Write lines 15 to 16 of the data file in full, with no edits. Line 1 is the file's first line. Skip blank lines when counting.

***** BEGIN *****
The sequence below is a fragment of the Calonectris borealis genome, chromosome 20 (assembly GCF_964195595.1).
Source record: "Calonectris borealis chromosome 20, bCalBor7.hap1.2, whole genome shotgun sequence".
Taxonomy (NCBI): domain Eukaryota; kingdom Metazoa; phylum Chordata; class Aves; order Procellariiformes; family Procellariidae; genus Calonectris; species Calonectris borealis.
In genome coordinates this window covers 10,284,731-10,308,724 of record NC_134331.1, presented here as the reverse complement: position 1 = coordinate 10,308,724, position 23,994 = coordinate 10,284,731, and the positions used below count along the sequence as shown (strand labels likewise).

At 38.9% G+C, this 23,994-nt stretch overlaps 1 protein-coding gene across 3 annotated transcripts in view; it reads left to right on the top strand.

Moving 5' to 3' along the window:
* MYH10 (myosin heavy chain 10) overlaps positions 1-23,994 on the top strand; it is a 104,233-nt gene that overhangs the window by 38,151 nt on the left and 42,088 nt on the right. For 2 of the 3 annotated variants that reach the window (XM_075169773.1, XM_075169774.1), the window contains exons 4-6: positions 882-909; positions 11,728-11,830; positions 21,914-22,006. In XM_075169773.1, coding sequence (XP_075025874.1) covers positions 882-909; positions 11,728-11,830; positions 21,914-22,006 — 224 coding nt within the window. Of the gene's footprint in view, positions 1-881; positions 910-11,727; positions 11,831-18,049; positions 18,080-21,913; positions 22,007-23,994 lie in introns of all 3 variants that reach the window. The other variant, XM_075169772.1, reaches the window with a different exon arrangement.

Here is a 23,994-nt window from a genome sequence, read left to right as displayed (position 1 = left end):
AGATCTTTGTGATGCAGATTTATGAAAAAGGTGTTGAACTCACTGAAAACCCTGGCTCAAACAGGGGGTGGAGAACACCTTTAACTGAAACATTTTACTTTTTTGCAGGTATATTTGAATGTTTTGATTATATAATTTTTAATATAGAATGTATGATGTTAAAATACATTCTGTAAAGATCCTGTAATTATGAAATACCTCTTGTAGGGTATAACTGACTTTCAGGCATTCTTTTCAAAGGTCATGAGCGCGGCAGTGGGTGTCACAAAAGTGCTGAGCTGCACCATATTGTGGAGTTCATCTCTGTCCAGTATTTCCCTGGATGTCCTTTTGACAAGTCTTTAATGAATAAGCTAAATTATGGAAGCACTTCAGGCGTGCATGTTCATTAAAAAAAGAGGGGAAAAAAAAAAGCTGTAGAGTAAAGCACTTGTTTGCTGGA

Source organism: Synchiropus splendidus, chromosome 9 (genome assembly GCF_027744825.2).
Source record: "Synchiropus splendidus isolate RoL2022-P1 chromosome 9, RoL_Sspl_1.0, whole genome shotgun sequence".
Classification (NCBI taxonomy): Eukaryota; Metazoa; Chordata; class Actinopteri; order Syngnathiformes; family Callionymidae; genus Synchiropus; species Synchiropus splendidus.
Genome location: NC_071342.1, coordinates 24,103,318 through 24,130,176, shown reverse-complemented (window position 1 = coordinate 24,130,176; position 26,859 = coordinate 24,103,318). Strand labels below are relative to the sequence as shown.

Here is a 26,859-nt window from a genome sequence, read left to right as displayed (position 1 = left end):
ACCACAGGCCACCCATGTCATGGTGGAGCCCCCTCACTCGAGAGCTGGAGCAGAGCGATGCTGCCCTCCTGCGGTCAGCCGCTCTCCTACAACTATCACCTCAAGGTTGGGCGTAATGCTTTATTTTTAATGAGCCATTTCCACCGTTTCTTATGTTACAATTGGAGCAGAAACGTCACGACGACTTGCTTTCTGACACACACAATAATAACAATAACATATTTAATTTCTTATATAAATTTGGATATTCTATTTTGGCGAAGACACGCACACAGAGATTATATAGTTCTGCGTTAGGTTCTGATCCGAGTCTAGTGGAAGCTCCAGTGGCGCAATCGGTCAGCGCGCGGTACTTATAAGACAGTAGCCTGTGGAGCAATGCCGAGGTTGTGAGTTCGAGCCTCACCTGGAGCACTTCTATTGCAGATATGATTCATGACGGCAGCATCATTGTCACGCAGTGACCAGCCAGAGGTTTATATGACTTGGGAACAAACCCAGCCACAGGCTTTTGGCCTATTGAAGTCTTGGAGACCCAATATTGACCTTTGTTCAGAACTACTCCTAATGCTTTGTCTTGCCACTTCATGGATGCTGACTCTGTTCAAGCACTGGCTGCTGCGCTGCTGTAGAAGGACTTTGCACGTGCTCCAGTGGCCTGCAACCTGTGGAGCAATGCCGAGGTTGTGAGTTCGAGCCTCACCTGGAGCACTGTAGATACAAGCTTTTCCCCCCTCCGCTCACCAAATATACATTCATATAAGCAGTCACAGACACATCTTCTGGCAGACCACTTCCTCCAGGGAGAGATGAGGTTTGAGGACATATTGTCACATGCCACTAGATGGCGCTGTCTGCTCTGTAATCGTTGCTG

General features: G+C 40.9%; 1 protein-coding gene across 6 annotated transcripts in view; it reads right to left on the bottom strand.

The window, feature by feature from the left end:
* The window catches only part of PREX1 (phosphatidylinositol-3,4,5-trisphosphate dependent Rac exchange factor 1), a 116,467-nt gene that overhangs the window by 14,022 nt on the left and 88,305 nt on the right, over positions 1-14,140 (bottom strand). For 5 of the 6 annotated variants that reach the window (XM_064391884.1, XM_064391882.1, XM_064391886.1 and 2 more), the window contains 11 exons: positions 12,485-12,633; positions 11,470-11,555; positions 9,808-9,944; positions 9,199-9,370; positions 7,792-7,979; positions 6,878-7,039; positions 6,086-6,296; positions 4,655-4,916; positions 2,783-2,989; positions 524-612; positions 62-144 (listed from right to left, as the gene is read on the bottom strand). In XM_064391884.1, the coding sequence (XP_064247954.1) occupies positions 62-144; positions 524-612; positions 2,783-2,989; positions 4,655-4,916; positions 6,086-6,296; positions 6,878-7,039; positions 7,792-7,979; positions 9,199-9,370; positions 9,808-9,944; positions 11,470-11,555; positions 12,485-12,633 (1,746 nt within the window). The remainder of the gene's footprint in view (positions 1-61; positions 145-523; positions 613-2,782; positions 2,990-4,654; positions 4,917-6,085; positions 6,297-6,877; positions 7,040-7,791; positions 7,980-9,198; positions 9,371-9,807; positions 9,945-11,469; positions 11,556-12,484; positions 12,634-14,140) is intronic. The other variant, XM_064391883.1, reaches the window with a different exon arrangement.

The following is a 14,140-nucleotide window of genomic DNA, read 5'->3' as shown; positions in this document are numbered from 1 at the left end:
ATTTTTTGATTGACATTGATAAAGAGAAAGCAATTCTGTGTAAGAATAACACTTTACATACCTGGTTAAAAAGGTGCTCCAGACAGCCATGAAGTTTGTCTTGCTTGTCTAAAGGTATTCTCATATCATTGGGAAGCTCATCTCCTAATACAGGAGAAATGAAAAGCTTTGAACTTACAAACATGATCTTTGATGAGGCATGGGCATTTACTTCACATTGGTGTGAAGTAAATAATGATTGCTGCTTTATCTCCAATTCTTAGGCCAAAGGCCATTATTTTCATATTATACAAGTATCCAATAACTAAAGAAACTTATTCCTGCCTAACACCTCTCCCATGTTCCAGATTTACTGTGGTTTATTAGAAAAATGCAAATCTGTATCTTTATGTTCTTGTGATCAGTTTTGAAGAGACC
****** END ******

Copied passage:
ACCACAGGCCACCCATGTCATGGTGGAGCCCCCTCACTCGAGAGCTGGAGCAGAGCGATGCTGCCCTCCTGCGGTCAGCCGCTCTCCTACAACTATCACCTCAAGGTTGGGCGTAATGCTTTATTTTTAATGAGCCATTTCCACCGTTTCTTATGTTACAATTGGAGCAGAAACGTCACGACGACTTGCTTTCTGACACACACAATAATAACAATAACATATTTAATTTCTTATATAAATTTGGATATTCTATTTTGGCGAAGACACGCACACAGAGATTATATAGTTCTGCGTTAGGTTCTGATCCGAGTCTAGTGGAAGCTCCAGTGGCGCAATCGGTCAGCGCGCGGTACTTATAAGACAGTAGCCTGTGGAGCAATGCCGAGGTTGTGAGTTCGAGCCTCACCTGGAGCACTTCTATTGCAGATATGATTCATGACGGCAGCATCATTGTCACGCAGTGACCAGCCAGAGGTTTATATGACTTGGGAACAAACCCAGCCACAGGCTTTTGGCCTATTGAAGTCTTGGAGACCCAATATTGACCTTTGTTCAGAACTACTCCTAATGCTTTGTCTTGCCACTTCATGGATGCTGACTCTGTTCAAGCACTGGCTGCTGCGCTGCTGTAGAAGGACTTTGCACGTGCTCCAGTGGCCTGCAACCTGTGGAGCAATGCCGAGGTTGTGAGTTCGAGCCTCACCTGGAGCACTGTAGATACAAGCTTTTCCCCCCTCCGCTCACCAAATATACATTCATATAAGCAGTCACAGACACATCTTCTGGCAGACCACTTCCTCCAGGGAGAGATGAGGTTTGAGGACATATTGTCACATGCCACTAGATGGCGCTGTCTGCTCTGTAATCGTTGCTG

General features: G+C 40.9%; 1 protein-coding gene across 6 annotated transcripts in view; it reads right to left on the bottom strand.